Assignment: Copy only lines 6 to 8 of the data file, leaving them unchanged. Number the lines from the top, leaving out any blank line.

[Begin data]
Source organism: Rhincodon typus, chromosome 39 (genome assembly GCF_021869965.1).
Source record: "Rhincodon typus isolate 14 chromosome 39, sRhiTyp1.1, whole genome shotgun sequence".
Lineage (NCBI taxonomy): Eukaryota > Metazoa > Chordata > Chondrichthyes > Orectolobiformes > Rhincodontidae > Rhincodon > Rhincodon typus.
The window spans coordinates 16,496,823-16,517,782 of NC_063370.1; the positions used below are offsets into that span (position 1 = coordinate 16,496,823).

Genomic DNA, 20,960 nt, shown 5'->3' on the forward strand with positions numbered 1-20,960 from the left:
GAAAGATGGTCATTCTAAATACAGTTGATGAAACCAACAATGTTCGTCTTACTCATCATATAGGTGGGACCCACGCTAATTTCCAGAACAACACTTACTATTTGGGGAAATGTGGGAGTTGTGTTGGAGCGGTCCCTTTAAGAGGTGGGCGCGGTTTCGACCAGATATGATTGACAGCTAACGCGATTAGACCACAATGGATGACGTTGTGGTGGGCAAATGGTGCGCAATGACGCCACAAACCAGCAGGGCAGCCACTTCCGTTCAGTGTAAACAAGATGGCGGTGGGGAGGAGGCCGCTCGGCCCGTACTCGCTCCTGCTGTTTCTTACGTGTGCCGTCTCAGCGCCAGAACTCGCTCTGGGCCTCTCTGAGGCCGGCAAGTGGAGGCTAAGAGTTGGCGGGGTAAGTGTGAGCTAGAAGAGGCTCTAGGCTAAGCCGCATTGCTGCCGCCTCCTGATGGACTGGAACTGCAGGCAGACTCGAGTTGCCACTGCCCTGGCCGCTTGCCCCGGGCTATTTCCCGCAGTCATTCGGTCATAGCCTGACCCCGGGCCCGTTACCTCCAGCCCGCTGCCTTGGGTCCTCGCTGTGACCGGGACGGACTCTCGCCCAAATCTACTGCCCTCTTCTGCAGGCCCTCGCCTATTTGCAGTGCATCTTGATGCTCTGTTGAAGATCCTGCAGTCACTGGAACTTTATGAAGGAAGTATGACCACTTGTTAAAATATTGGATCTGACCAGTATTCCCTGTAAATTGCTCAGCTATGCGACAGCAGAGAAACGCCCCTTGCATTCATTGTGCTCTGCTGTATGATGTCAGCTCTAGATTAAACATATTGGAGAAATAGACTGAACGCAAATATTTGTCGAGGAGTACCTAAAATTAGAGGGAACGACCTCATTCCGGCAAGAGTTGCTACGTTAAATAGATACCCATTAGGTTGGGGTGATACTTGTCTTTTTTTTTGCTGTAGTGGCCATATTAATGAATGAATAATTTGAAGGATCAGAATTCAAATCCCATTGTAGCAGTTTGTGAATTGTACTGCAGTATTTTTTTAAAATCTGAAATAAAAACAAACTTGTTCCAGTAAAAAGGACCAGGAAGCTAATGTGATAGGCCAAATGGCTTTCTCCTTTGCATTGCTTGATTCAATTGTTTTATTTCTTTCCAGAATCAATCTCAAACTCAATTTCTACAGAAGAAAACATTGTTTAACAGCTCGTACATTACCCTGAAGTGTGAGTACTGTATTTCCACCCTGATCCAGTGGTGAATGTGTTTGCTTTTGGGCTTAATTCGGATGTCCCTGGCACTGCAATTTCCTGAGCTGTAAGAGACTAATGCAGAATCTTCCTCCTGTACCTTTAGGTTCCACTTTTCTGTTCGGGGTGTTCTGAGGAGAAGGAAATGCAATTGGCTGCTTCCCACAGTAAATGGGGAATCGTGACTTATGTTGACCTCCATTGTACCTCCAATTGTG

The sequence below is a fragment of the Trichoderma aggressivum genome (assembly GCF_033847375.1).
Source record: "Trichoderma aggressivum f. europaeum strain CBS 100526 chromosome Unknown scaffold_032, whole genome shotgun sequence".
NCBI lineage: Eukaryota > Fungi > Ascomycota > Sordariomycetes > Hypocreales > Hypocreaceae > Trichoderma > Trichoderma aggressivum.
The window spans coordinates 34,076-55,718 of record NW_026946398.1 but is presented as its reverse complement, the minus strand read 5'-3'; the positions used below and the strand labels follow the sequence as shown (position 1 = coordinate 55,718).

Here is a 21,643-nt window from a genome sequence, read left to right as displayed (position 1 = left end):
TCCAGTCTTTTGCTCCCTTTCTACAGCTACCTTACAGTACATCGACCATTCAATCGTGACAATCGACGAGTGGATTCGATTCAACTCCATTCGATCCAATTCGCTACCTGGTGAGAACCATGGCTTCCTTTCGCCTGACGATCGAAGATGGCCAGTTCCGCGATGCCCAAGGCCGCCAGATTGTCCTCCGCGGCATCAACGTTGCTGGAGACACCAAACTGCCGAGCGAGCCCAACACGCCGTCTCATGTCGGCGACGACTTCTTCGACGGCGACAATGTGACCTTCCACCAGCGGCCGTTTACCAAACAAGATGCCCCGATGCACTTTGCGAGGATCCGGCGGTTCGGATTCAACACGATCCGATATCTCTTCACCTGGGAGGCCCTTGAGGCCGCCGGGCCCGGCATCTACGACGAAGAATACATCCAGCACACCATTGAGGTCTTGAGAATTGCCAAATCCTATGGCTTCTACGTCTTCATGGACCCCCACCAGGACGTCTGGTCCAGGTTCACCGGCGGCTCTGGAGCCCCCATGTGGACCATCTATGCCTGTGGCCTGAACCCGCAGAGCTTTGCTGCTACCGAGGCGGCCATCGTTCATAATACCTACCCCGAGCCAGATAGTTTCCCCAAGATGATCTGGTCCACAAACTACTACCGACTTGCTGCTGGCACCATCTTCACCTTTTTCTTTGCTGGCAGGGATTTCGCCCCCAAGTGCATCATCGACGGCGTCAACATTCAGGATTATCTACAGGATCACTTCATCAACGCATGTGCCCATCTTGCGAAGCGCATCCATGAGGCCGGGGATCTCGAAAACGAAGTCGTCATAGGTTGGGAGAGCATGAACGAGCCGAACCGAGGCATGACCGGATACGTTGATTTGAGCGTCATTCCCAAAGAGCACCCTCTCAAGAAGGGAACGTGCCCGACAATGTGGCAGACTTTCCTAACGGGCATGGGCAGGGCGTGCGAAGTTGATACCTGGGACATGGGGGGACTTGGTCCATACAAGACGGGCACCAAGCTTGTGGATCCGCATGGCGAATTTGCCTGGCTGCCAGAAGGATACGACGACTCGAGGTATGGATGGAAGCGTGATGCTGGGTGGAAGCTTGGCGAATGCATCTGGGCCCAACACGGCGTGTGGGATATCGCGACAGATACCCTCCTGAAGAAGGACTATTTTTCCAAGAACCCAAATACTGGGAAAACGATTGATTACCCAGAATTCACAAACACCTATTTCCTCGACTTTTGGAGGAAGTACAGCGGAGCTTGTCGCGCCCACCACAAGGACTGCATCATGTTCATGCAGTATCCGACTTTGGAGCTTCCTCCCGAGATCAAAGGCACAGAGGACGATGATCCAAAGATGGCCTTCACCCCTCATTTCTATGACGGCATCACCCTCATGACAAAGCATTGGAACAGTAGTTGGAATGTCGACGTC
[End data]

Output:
GAAAGATGGTCATTCTAAATACAGTTGATGAAACCAACAATGTTCGTCTTACTCATCATATAGGTGGGACCCACGCTAATTTCCAGAACAACACTTACTATTTGGGGAAATGTGGGAGTTGTGTTGGAGCGGTCCCTTTAAGAGGTGGGCGCGGTTTCGACCAGATATGATTGACAGCTAACGCGATTAGACCACAATGGATGACGTTGTGGTGGGCAAATGGTGCGCAATGACGCCACAAACCAGCAGGGCAGCCACTTCCGTTCAGTGTAAACAAGATGGCGGTGGGGAGGAGGCCGCTCGGCCCGTACTCGCTCCTGCTGTTTCTTACGTGTGCCGTCTCAGCGCCAGAACTCGCTCTGGGCCTCTCTGAGGCCGGCAAGTGGAGGCTAAGAGTTGGCGGGGTAAGTGTGAGCTAGAAGAGGCTCTAGGCTAAGCCGCATTGCTGCCGCCTCCTGATGGACTGGAACTGCAGGCAGACTCGAGTTGCCACTGCCCTGGCCGCTTGCCCCGGGCTATTTCCCGCAGTCATTCGGTCATAGCCTGACCCCGGGCCCGTTACCTCCAGCCCGCTGCCTTGGGTCCTCGCTGTGACCGGGACGGACTCTCGCCCAAATCTACTGCCCTCTTCTGCAGGCCCTCGCCTATTTGCAGTGCATCTTGATGCTCTGTTGAAGATCCTGCAGTCACTGGAACTTTATGAAGGAAGTATGACCACTTGTTAAAATATTGGATCTGACCAGTATTCCCTGTAAATTGCTCAGCTATGCGACAGCAGAGAAACGCCCCTTGCATTCATTGTGCTCTGCTGTATGATGTCAGCTCTAGATTAAACATATTGGAGAAATAGACTGAACGCAAATATTTGTCGAGGAGTACCTAAAATTAGAGGGAACGACCTCATTCCGGCAAGAGTTGCTACGTTAAATAGATACCCATTAGGTTGGGGTGATACTTGTCTTTTTTTTTGCTGTAGTGGCCATATTAATGAATGAATAATTTGAAGGATCAGAATTCAAATCCCATTGTAGCAGTTTGTGAATTGTACTGCAGTATTTTTTTAAAATCTGAAATAAAAACAAACTTGTTCCAGTAAAAAGGACCAGGAAGCTAATGTGATAGGCCAAATGGCTTTCTCCTTTGCATTGCTTGATTCAATTGTTTTATTTCTTTCCAGAATCAATCTCAAACTCAATTTCTACAGAAGAAAACATTGTTTAACAGCTCGTACATTACCCTGAAGTGTGAGTACTGTATTTCCACCCTGATCCAGTGGTGAATGTGTTTGCTTTTGGGCTTAATTCGGATGTCCCTGGCACTGCAATTTCCTGAGCTGTAAGAGACTAATGCAGAATCTTCCTCCTGTACCTTTAGGTTCCACTTTTCTGTTCGGGGTGTTCTGAGGAGAAGGAAATGCAATTGGCTGCTTCCCACAGTAAATGGGGAATCGTGACTTATGTTGACCTCCATTGTACCTCCAATTGTG

The sequence below is a fragment of the Trichoderma aggressivum genome (assembly GCF_033847375.1).
Source record: "Trichoderma aggressivum f. europaeum strain CBS 100526 chromosome Unknown scaffold_032, whole genome shotgun sequence".